I once heard a sermon titled, "The Devil Is in the Details." Recently, I learned that saying is actually derived from an exact opposite quote, "God is in the details."
This more positive statement is attributed most often to Ludwig Mies van der Rohe, a German-born architect. But the quotation didn't originate with him; it goes back more than a thousand years.
I believe it's especially significant that the phrase comes from the architectural community. This group understands that their ability to receive divine assistance with their work is enhanced by the more strategic, focused and committed they are. The level of creativity and craftsmanship invested in their work often makes the finished product breathtaking. Think about the beauty of the Sistine Chapel. It's easy to understand the full meaning of this great architectural proverb.
It's gratifying to know that God wants to be with me in the details of my ministry as well. Sometimes it seems like "the devil" has been in my inbox for years. No matter how many times I rebuke and send him away, the next week he shows up again.
Effective administration ensures the best outpouring of the Holy Spirit
Administration’s time has come. These words still echo in my head two years after first hearing them in the form of a prophetic word. That word would cause me to fully embrace and value my gift of administration, as well as encourage others to do the same.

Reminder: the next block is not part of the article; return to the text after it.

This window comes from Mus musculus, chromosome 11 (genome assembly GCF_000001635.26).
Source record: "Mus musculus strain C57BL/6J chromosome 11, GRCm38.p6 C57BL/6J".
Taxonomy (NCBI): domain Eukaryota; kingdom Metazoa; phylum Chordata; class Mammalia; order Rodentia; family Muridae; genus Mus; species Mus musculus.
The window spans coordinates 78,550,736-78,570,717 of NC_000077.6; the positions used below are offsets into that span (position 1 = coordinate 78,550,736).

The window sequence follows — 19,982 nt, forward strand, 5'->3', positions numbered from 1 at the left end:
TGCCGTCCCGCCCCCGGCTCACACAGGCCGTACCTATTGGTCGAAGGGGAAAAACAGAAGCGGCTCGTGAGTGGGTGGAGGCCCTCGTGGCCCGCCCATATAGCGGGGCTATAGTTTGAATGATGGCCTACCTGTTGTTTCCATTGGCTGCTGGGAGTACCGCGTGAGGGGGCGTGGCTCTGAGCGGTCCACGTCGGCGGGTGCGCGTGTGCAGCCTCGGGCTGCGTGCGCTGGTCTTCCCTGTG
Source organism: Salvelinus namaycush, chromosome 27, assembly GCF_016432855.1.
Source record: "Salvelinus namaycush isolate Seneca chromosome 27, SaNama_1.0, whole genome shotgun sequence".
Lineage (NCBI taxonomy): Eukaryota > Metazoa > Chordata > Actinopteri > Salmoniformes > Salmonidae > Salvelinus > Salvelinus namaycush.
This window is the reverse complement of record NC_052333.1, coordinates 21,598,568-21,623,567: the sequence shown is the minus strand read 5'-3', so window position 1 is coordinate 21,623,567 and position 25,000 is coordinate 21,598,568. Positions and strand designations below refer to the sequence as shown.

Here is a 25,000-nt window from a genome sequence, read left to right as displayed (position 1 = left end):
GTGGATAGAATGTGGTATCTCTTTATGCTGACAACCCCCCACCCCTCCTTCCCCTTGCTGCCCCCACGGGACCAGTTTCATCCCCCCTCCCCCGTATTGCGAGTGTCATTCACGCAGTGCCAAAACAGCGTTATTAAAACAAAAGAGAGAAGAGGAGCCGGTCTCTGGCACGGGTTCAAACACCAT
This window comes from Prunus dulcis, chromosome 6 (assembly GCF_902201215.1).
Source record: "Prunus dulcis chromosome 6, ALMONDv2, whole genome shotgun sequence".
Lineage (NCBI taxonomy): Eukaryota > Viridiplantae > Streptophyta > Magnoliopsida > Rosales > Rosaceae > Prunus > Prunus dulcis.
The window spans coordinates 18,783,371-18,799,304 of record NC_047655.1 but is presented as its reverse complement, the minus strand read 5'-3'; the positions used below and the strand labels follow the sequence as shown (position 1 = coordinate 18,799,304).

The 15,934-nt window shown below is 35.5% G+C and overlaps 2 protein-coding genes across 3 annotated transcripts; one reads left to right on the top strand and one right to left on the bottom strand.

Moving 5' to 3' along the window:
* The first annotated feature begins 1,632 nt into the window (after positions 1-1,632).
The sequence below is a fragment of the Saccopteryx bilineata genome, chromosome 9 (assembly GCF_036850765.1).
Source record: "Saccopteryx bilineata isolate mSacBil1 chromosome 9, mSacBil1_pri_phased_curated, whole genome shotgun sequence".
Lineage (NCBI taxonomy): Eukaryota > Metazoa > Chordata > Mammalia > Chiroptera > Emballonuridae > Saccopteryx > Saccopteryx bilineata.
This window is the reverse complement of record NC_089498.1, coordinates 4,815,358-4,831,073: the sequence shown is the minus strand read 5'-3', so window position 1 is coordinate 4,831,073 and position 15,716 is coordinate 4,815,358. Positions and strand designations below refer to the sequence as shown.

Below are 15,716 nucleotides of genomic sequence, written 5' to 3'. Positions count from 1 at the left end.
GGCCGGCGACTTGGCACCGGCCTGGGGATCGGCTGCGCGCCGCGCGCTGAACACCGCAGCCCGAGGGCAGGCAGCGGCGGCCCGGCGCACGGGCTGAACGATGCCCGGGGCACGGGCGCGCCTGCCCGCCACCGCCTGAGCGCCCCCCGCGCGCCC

Administration is often misunderstood to be about typing, filing and clerical work. To study administration is to study how to lead and manage change. Administration is leadership. Misunderstanding, devaluing or disowning this gift is a huge mistake, particularly at this moment in history. We live in the days of the greatest change and opportunity this world has ever seen. The corporate world has grasped this and has stewarded increase with great skill, creativity and hard work.
At the same time, the church is hesitant to embrace the very gift that will enable it to carry out the God-given assignment of stewarding increase, change and transformation.
Four ways to mobilize your church into political and marketplace influence
Serving a city involves accepting responsibility for spiritual climate beyond your congregation. As pastor of a local church, my awakening occurred when Holy Spirit whispered, “I want you to pastor this city.”
The implications of that simple directive radically redirected ministry philosophy and tangibly shifted our community to become a city where our mayor now boldly announces “Jesus is Lord in Cedar Hill, Texas.” The practical effect of activism requires pastors and churches to consider themselves partners, even owners (generators) of community values.
For example, when a business prospers or a neighborhood improves, I celebrate as though the title were in my name. When a business closes its doors or the school system struggles, I mourn. Our partnership with political leaders, business owners, school officials and citizen’s groups provides unparalleled treasure and opportunity for “kingdom to come, here, now” in cities across America.
Recently, however, I have discovered that my communication skills are not nearly as refined as my congregation would have me believe. Seminary training can mislead. If we're not careful, we might come away from our studies believing public communication skills are paramount in ministry.